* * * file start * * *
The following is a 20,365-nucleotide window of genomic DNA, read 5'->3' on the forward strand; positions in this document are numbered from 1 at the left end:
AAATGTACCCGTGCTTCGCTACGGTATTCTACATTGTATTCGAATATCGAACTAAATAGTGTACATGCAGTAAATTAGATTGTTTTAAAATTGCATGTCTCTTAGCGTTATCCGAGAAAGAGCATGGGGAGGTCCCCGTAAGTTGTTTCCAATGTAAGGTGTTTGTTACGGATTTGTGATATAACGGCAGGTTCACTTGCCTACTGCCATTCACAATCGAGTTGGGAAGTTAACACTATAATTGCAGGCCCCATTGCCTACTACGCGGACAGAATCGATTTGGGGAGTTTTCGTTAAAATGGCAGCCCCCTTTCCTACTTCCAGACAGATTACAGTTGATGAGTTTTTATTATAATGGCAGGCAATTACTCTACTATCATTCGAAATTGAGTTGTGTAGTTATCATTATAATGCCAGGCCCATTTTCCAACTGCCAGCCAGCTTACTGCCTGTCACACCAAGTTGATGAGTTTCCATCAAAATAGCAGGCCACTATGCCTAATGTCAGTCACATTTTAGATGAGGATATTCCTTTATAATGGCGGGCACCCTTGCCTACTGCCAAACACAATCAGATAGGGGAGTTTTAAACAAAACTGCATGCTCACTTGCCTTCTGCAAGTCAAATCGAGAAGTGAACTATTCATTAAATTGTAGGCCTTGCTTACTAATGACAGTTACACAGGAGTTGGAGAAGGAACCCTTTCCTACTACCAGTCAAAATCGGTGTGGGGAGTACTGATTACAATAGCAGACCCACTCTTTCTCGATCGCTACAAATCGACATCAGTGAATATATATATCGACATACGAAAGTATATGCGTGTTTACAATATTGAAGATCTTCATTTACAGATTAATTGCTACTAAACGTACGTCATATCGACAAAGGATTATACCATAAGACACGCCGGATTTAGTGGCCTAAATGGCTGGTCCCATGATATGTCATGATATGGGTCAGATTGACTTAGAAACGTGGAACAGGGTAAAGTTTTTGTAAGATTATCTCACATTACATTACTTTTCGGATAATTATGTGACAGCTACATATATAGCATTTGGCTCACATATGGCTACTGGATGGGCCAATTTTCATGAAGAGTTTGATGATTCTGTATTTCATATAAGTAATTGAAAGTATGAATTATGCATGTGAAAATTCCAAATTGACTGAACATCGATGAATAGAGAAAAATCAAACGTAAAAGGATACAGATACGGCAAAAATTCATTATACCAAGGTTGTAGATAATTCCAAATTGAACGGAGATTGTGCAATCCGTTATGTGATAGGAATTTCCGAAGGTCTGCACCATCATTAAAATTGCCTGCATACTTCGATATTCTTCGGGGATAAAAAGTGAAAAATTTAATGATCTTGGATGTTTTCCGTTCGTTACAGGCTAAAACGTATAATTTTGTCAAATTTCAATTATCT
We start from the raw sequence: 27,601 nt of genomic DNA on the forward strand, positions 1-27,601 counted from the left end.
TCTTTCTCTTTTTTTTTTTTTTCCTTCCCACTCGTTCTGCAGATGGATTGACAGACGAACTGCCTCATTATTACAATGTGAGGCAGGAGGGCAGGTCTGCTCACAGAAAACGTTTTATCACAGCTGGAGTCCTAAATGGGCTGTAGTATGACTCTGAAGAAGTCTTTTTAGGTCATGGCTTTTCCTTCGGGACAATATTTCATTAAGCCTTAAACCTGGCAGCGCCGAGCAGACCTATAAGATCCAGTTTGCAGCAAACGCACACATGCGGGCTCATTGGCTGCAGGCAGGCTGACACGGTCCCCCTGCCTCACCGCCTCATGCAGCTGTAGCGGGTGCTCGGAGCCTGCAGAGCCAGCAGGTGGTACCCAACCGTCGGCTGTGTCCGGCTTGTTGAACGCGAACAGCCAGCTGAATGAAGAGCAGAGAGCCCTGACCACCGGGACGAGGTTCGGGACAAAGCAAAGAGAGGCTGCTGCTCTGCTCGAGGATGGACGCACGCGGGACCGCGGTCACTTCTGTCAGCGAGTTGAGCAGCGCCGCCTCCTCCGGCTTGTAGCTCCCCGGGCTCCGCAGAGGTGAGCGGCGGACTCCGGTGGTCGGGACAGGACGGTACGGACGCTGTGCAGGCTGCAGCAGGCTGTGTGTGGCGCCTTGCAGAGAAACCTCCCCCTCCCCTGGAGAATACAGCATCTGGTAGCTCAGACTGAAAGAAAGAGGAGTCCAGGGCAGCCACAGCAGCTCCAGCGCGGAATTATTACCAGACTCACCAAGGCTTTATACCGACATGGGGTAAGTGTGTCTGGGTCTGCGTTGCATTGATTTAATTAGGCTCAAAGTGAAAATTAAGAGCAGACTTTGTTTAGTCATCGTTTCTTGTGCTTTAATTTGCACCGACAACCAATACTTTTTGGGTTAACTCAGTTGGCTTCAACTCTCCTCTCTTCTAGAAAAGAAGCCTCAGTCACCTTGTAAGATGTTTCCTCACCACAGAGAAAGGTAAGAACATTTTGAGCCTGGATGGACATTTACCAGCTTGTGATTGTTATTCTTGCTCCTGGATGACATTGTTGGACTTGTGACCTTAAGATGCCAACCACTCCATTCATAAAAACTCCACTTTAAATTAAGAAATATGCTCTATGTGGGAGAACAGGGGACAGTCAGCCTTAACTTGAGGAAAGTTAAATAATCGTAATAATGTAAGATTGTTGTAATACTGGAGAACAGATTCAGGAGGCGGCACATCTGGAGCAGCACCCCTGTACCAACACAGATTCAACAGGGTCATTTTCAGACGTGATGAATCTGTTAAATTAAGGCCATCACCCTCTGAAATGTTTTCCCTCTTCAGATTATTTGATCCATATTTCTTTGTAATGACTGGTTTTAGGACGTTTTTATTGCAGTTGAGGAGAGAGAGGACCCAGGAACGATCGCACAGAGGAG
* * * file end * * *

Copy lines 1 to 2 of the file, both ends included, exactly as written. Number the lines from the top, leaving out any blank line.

The following is a 20,365-nucleotide window of genomic DNA, read 5'->3' on the forward strand; positions in this document are numbered from 1 at the left end:
AAATGTACCCGTGCTTCGCTACGGTATTCTACATTGTATTCGAATATCGAACTAAATAGTGTACATGCAGTAAATTAGATTGTTTTAAAATTGCATGTCTCTTAGCGTTATCCGAGAAAGAGCATGGGGAGGTCCCCGTAAGTTGTTTCCAATGTAAGGTGTTTGTTACGGATTTGTGATATAACGGCAGGTTCACTTGCCTACTGCCATTCACAATCGAGTTGGGAAGTTAACACTATAATTGCAGGCCCCATTGCCTACTACGCGGACAGAATCGATTTGGGGAGTTTTCGTTAAAATGGCAGCCCCCTTTCCTACTTCCAGACAGATTACAGTTGATGAGTTTTTATTATAATGGCAGGCAATTACTCTACTATCATTCGAAATTGAGTTGTGTAGTTATCATTATAATGCCAGGCCCATTTTCCAACTGCCAGCCAGCTTACTGCCTGTCACACCAAGTTGATGAGTTTCCATCAAAATAGCAGGCCACTATGCCTAATGTCAGTCACATTTTAGATGAGGATATTCCTTTATAATGGCGGGCACCCTTGCCTACTGCCAAACACAATCAGATAGGGGAGTTTTAAACAAAACTGCATGCTCACTTGCCTTCTGCAAGTCAAATCGAGAAGTGAACTATTCATTAAATTGTAGGCCTTGCTTACTAATGACAGTTACACAGGAGTTGGAGAAGGAACCCTTTCCTACTACCAGTCAAAATCGGTGTGGGGAGTACTGATTACAATAGCAGACCCACTCTTTCTCGATCGCTACAAATCGACATCAGTGAATATATATATCGACATACGAAAGTATATGCGTGTTTACAATATTGAAGATCTTCATTTACAGATTAATTGCTACTAAACGTACGTCATATCGACAAAGGATTATACCATAAGACACGCCGGATTTAGTGGCCTAAATGGCTGGTCCCATGATATGTCATGATATGGGTCAGATTGACTTAGAAACGTGGAACAGGGTAAAGTTTTTGTAAGATTATCTCACATTACATTACTTTTCGGATAATTATGTGACAGCTACATATATAGCATTTGGCTCACATATGGCTACTGGATGGGCCAATTTTCATGAAGAGTTTGATGATTCTGTATTTCATATAAGTAATTGAAAGTATGAATTATGCATGTGAAAATTCCAAATTGACTGAACATCGATGAATAGAGAAAAATCAAACGTAAAAGGATACAGATACGGCAAAAATTCATTATACCAAGGTTGTAGATAATTCCAAATTGAACGGAGATTGTGCAATCCGTTATGTGATAGGAATTTCCGAAGGTCTGCACCATCATTAAAATTGCCTGCATACTTCGATATTCTTCGGGGATAAAAAGTGAAAAATTTAATGATCTTGGATGTTTTCCGTTCGTTACAGGCTAAAACGTATAATTTTGTCAAATTTCAATTATCT